Show Less
Restricted access

Intersectionality & Higher Education

Theory, Research, & Praxis

Edited By Donald Jr. Mitchell, Jakia Marie and Tiffany Steele

Intersectionality is a term coined by Kimberlé Crenshaw in 1989. A scholar of law, critical race theory, and Black feminist thought, Crenshaw used intersectionality to explain the experiences of Black women who – because of the intersections of race, gender, and class – are exposed to exponential forms of marginalization and oppression. Intersectionality & Higher Education documents and expands upon Crenshaw’s ideas within the context of U.S. higher education. The text includes theoretical and conceptual chapters on intersectionality; empirical research using intersectionality frameworks; and chapters focusing on intersectional practices. The volume may prove beneficial for graduate programs in ethnic studies, higher education, sociology, student affairs, and women and gender studies alike.
Show Summary Details
Restricted access

Chapter Thirteen: “Letting Us Be Ourselves”: Creating Spaces for Examining Intersectionality in Higher Education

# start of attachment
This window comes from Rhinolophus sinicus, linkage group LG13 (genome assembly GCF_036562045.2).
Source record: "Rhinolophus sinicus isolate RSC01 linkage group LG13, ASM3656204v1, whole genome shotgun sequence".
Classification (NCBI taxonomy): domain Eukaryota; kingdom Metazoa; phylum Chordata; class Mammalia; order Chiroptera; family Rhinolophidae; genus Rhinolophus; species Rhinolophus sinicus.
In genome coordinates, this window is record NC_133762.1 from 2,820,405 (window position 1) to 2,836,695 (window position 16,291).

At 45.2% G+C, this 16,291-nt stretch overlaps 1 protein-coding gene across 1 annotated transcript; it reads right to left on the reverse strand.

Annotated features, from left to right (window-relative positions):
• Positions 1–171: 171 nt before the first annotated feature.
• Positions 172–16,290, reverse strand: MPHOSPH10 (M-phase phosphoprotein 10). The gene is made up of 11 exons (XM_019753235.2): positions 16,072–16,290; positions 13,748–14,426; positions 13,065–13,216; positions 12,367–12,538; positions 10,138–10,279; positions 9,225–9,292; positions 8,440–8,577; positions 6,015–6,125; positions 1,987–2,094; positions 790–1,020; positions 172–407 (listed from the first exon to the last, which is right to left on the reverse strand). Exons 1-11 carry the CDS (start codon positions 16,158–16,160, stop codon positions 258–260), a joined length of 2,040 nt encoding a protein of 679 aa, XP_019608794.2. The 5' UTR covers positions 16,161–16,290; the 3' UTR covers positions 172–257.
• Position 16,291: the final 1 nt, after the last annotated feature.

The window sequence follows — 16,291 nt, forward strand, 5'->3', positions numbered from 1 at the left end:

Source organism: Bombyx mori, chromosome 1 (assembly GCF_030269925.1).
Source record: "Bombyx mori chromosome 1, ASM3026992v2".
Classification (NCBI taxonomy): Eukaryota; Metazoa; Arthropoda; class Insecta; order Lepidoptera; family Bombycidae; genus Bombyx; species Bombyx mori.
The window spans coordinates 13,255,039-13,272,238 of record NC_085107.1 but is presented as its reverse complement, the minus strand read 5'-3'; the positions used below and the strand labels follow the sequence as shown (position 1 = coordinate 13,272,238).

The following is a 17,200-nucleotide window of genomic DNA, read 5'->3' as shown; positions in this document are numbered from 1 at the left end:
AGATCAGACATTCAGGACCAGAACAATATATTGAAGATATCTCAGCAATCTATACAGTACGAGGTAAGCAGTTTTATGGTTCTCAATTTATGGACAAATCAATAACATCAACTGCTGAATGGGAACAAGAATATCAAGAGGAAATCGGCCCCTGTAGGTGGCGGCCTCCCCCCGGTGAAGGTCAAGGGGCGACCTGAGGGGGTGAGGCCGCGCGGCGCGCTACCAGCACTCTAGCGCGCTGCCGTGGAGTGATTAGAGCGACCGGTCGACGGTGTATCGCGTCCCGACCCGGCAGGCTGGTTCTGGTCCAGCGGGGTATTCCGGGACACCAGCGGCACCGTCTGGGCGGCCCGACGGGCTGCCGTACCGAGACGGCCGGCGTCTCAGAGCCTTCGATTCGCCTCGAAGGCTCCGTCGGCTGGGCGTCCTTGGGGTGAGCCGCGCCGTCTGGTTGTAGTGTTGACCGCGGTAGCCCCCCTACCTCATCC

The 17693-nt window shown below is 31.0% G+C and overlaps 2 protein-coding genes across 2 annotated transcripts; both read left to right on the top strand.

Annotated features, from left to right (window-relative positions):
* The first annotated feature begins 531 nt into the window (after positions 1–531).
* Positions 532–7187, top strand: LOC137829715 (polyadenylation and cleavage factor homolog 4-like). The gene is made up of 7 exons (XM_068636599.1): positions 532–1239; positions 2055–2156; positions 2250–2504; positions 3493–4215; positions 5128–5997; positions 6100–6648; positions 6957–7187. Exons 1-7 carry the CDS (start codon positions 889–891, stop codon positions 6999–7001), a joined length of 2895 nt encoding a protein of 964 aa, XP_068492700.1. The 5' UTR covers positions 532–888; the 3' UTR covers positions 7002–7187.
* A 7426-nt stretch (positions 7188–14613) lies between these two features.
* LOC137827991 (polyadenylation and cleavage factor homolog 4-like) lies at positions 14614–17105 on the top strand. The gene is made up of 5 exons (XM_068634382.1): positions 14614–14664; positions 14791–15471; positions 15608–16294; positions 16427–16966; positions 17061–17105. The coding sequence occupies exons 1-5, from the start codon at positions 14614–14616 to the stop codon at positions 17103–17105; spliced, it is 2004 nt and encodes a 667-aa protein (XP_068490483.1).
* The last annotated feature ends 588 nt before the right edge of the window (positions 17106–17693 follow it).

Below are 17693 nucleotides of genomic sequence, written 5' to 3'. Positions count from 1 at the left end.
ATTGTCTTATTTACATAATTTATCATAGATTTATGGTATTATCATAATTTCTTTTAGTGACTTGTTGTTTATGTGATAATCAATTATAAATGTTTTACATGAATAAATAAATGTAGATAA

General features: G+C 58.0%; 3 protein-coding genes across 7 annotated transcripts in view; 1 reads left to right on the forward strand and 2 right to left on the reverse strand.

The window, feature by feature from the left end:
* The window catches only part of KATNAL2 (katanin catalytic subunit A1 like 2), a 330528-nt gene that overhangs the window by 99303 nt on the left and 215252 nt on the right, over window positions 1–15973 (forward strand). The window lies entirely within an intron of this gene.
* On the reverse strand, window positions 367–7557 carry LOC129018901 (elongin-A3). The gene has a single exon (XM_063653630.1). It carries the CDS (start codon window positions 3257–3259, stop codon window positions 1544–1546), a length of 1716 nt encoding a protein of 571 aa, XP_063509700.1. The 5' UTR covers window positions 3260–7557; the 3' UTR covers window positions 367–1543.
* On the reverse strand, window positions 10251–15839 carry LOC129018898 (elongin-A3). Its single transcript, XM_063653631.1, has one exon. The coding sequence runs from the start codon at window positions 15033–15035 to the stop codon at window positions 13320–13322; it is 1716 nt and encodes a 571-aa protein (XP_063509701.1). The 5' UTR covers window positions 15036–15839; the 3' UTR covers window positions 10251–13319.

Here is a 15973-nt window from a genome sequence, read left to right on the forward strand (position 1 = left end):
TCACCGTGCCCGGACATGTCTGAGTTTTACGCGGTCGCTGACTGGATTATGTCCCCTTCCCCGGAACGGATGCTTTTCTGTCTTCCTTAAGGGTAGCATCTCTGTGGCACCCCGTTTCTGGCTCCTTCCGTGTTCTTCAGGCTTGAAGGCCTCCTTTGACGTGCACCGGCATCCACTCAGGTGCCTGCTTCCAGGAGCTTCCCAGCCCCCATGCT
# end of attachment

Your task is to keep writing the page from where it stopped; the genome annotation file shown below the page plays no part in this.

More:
← 145 | 146 → CHAPTER THIRTEEN

Creating Spaces for Examining Intersectionality in Higher Education


Although postsecondary institutions typically pay lip service to diversity in mission and vision statements, many fail to embrace programs and approaches that change the dominant structure (d’Arlach, Sánchez, & Feuer, 2009; Goodwin, 2006; Tatum, 2007; Tinto, 2012). As a result, too many of our students live in the margins without mechanisms for supporting and understanding their multiple, simultaneous, and intersecting identities (Weber, 2009). Many scholars have written about the need for academic and financial support for underrepresented students (Carnevale & Rose, 2004; Timpane & Hauptman, 2004; Tinto, 2012), and while these are important, the culture of higher education institutions has to change to serve all students (Goodwin, 2006; hooks, 1989, 2003; Sidel, 1995; Tatum, 2007). For students who are not part of the dominant group, their experiences are too often ignored, and they can be made to feel as if they do not belong. hooks (2003) reminded us of the following:

I have known many brilliant students who seek education, who dream of service in the cause of freedom, who despair or become fundamentally dismayed because colleges and universities are structured in ways that dehumanize, that lead them away from the spirit of community in which they long to live their lives. (p. 48)

You are not authenticated to view the full text of this chapter or article.

This site requires a subscription or purchase to access the full text of books or journals.

Do you have any questions? Contact us.

Or login to access all content.